Chairman Borochoff, Chairman Fiedler, members of the Commission: Thank you for the opportunity to testify today.
Together with my colleagues at the Center for Security and Emerging Technology (CSET), a nonpartisan, data-driven policy think tank within Georgetown University, I research trends related to global investment in emerging technologies, particularly artificial intelligence (AI) and advanced semiconductors. My testimony will focus on these areas in addressing the themes suggested by the Commission. I will cover the following points:
- The technological competition between the United States and China is dynamic and hard to score; any U.S. advantages cannot be taken for granted. The U.S. and its allies have advantages in many technologies, but these advantages may not be durable or geopolitically meaningful.
- Many types of businesses, with varying relationships to the government, are fueling China’s technological development. China’s cutting-edge tech companies range from small startups to massive corporations. These firms draw support from the government in many ways; some are more tightly state-linked than others. Traditional state-owned enterprises play a limited role.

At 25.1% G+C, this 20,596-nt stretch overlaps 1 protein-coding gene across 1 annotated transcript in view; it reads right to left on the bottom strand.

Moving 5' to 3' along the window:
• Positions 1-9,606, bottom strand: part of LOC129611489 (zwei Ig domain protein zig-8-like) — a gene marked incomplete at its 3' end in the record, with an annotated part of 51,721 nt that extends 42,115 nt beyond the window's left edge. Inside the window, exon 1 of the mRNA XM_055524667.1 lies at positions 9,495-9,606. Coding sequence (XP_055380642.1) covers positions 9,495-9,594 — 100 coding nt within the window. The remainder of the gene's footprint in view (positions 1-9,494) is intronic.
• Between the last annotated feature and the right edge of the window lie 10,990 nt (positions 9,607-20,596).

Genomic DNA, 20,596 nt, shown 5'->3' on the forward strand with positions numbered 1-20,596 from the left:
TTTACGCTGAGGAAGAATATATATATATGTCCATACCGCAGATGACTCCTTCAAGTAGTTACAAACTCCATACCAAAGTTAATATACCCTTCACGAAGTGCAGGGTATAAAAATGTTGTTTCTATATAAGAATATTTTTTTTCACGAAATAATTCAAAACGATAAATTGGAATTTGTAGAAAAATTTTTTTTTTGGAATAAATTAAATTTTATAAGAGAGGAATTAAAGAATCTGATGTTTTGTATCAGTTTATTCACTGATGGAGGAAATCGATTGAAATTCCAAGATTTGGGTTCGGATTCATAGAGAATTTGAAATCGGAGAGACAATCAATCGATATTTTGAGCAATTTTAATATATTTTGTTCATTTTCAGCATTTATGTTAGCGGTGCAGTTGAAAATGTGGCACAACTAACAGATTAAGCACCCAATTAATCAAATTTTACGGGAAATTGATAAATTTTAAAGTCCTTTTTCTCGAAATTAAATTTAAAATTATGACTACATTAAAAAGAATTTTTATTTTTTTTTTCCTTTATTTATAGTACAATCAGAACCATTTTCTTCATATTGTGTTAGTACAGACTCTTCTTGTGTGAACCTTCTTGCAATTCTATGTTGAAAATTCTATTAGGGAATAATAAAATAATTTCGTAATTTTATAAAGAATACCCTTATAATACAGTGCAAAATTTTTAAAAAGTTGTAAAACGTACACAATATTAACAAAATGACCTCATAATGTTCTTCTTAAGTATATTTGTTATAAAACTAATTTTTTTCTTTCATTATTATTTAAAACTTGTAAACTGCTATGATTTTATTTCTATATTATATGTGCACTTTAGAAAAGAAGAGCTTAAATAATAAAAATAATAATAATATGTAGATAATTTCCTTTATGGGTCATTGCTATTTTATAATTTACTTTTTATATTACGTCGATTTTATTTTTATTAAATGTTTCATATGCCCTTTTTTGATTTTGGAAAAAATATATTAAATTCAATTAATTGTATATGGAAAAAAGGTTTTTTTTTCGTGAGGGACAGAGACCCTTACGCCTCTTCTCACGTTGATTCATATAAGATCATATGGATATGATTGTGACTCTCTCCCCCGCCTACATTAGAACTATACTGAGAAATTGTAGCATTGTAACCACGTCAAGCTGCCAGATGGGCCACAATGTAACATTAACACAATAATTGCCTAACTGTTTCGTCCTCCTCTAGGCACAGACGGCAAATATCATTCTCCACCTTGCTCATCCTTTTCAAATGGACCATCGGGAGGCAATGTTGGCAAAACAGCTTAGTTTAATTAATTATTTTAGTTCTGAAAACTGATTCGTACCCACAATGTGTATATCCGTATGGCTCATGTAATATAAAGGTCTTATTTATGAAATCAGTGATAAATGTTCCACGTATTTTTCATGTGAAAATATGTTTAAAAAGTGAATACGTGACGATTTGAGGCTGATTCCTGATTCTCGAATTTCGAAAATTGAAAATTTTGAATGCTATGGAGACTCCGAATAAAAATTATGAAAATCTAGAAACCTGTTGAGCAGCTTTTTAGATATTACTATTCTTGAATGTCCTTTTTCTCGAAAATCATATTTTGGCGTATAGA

- China’s technology innovators need capital, and China’s government intervenes heavily in capital allocation. Individual Chinese companies benefit from the largesse of the central, provincial, and local authorities, with resultant harm to their competitors in the U.S. and elsewhere.
- Government guidance funds exemplify the potential strengths, weaknesses, and uncertainties of China’s approach. These public-private investment vehicles are channeling massive amounts of capital into strategic technologies. Despite their potential strengths, they have often faltered in practice, and their contribution to China’s long-term technological development remains uncertain.
- Foreign investors are active in China’s technology sector, but they are not central players. Capital, particularly American capital, is not currently a limiting factor in China’s technology industry. Chinese tech firms depend more on other types of foreign inputs, such as expertise.
- U.S. restrictions on investment on mainland China exchanges are unlikely to meaningfully affect the state of play. China’s technology strategy doesn’t depend on these capital flows. Broader investment restrictions might have more impact, but would risk significant collateral damage to American investors.
- Any U.S. restrictions on investment in China should be multilateral, better informed, and part of a broader strategy to maintain the technological advantage of the United States and its democratic allies. Investment restrictions may have a role to play, if well targeted and coordinated with allies. However, shoring up U.S. advantages in human capital and other domains would probably have a greater impact.